Protests hit London during G20 summit
Demonstrations took a violent turn when four thousand people jammed the financial center of the city chanting slogans, throwing stones, smashing windows and pushing up against police barricades. Police say one person died in the protest after collapsing. Nearly two dozen were arrested.
It all started peacefully in the City of London led by four “Horsemen of the Apocalypse” representing war, climate chaos, financial crime and land enclosures.
But at their assembly point – the Bank of England – the temperature started to rise. Bottles, beer cans, fruit, anything to hand rained down on police helmets.
The batons were drawn out, but protestors wouldn’t give in. They promised to block off the whole City of London.
As a symbol of capitalism, the bailed out Royal Bank of Scotland bore the brunt from the protesters. There were cheers as they stormed the building.
Fearing the crowd would turn on the bankers blamed for the crisis, many workers in the Square Mile turned up incognito, in jeans.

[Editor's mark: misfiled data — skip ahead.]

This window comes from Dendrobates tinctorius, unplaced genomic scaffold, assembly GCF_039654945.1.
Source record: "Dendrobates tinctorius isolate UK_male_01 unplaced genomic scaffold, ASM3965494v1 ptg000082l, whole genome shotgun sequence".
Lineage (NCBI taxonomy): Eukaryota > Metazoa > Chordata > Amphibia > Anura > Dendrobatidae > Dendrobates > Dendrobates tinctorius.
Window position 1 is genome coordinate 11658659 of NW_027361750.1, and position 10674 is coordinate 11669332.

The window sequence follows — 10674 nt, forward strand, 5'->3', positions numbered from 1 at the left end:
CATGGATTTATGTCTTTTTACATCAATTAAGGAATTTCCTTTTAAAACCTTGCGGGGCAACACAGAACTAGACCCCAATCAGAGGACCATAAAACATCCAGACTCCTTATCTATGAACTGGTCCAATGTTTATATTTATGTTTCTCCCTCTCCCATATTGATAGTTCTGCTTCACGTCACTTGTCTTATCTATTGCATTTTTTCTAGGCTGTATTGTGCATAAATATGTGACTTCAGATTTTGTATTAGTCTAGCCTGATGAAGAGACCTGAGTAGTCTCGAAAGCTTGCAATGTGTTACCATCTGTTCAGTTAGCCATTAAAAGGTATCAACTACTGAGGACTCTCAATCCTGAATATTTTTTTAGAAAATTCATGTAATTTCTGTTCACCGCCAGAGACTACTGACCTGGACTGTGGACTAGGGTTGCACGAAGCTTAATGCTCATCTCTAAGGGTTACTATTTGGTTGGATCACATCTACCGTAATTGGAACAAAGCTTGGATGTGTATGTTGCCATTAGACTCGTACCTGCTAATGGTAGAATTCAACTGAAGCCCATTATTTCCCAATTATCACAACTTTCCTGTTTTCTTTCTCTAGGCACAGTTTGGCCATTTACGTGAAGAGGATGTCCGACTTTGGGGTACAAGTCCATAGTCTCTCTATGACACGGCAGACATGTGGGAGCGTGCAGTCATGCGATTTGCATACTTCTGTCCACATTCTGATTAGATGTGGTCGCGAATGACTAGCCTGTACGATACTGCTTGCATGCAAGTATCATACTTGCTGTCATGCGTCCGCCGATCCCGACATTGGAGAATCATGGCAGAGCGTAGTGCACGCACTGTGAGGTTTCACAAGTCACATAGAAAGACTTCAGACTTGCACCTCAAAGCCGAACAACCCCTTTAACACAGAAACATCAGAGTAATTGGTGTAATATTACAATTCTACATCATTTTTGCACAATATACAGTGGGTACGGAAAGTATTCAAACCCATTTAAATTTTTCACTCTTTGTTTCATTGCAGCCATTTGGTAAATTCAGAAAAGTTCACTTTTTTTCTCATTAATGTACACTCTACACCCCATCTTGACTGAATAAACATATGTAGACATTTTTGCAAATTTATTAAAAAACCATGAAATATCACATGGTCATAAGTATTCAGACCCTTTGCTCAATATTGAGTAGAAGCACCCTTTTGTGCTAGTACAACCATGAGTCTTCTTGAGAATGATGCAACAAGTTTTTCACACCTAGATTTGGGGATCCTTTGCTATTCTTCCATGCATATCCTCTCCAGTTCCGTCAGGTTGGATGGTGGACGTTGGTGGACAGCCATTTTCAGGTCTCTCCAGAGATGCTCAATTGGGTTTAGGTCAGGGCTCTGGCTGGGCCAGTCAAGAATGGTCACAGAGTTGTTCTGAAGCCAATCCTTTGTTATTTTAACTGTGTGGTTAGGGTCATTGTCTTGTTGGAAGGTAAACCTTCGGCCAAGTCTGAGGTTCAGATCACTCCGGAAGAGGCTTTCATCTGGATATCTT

“We were told to dress down – I’m probably the only person in my office who’s wearing a suit so I thought I’d say I’m not scared I’m an honest person just doing my job,” said Kieran, insurance underwriter.
Police reinforcements continued to arrive. The most active group of around 4000 protestors was penned in by officers – a police technique where people are trapped in a cordon before being released one by one.
But many peaceful demonstrators claimed the police move stopped them from leaving. Others complained that officers had occasionally “gone over the top”.
“All they need to do is step to one side and let people walk down the street,” one of the protestors said.
“No one was throwing anything until they were provoked by them – you know people just got a bit too close so they started to hit people just for standing too near them.”
There were other – more peaceful – protests across London in sharp contrast to the Square Mile. Hundreds of Climate Camp demonstrators pitched tents in protest against carbon markets.
Outside the European Climate Exchange there was "music and meditation" while several hundred anti-war demonstrators marched from the US Embassy to Trafalgar Square.
London hasn’t seen a protest like this for a decade. And although it is not clear how much anger there will be on the streets on Thursday, April, 1 dubbed by the protestors as Financial Fools Day, will certainly be remembered by the City of London.